G. cuvier is the extant (living) Tiger shark. These teeth are unmistakable. G. cuvier teeth are the largest of all species of Tiger shark, and are very robust looking. They have an average length of approximately 2.9 cm (1.1") and an average height of approximately 2.2 cm (.86") (Purdy et al, p.149). Tiger teeth have complex serrations on their mesial cutting edges, and serrated distal cutting edges that are strongly notched. These teeth are ideal for a cutting dentition. The roots of Tiger teeth are flattened with square-like root lobes (Cocke, p.60).
While sharks of the carcharhinid family generally have upper teeth that are designed to cut and lower teeth that are designed to grasp, Tiger sharks have rows of almost identical teeth in both their upper and lower jaws.
This creates a nightmare for the average fossil collector trying to identify upper teeth from lower teeth. Purdy et al identifies very slight differences in Tiger shark upper and lower teeth. In lower teeth, the tips of the crowns usually have a slight lingual bend, lower teeth have a slightly developed Taurus on the root, and the arch formed by the lower root is often asymmetrical (Purdy et al p.149). For upper teeth, they can have a noticeable labial curvature, and the arch formed by the lower root is usually more symmetrical (Purdy et al p.149).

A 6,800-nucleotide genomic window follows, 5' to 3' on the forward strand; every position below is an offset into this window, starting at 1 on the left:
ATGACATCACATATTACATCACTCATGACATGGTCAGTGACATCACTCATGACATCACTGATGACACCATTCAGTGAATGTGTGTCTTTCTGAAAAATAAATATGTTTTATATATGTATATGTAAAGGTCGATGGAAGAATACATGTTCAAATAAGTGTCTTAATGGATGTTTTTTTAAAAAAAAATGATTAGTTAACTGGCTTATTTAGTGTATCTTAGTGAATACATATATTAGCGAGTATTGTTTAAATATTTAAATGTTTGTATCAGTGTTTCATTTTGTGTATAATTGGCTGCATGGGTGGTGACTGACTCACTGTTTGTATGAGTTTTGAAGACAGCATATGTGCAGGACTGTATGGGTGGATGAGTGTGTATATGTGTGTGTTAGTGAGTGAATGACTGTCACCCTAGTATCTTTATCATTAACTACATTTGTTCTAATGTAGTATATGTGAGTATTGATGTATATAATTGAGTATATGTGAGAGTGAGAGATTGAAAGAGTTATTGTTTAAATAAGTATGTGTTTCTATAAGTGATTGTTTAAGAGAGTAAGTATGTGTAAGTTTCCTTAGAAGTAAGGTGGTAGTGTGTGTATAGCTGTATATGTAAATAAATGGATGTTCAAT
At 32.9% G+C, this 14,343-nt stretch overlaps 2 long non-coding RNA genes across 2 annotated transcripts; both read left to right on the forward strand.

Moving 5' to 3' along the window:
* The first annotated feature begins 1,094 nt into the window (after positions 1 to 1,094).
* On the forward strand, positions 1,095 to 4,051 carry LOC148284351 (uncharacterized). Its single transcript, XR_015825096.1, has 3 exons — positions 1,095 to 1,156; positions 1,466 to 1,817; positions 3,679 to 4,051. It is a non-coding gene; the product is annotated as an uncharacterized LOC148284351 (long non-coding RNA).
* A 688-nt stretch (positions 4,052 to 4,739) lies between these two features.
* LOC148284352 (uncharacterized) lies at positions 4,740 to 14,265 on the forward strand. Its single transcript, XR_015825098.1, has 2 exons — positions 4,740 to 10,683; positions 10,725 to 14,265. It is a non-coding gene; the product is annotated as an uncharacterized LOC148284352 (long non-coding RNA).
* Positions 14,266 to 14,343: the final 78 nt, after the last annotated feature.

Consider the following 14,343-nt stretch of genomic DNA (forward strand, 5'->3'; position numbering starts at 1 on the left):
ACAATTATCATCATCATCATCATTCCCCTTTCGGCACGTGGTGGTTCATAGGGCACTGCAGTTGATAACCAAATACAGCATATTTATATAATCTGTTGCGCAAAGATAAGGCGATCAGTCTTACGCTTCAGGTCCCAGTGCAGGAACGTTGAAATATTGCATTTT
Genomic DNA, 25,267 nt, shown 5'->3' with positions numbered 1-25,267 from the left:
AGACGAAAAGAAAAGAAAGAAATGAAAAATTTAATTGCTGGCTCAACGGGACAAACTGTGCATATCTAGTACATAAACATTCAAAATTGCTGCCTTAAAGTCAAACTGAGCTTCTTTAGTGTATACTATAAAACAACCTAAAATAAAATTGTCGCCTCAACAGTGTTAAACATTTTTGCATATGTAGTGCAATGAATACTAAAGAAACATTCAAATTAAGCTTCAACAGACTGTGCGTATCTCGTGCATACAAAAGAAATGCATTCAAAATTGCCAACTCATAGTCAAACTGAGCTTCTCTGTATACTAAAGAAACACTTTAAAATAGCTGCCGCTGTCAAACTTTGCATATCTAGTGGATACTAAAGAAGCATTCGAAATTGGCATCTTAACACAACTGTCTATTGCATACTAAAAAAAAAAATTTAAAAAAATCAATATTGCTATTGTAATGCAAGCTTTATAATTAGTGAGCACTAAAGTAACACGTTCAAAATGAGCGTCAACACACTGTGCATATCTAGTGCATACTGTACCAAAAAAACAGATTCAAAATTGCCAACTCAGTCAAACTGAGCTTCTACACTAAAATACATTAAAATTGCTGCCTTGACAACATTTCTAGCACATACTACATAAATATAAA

You may have noticed the use of words such as "usually," "can," and "often," this means not all teeth exhibit these characteristics. If you try and separate your uppers from lowers, good luck! I have been unsuccessful at separating most of my Tiger shark teeth.
Below is a diagram of a G. cuvier tooth showing the terminoligy, and also an image of different tooth positions.
Although tooth positions of tiger teeth appear very similar, the above image shows just how
different tooth positions actually are.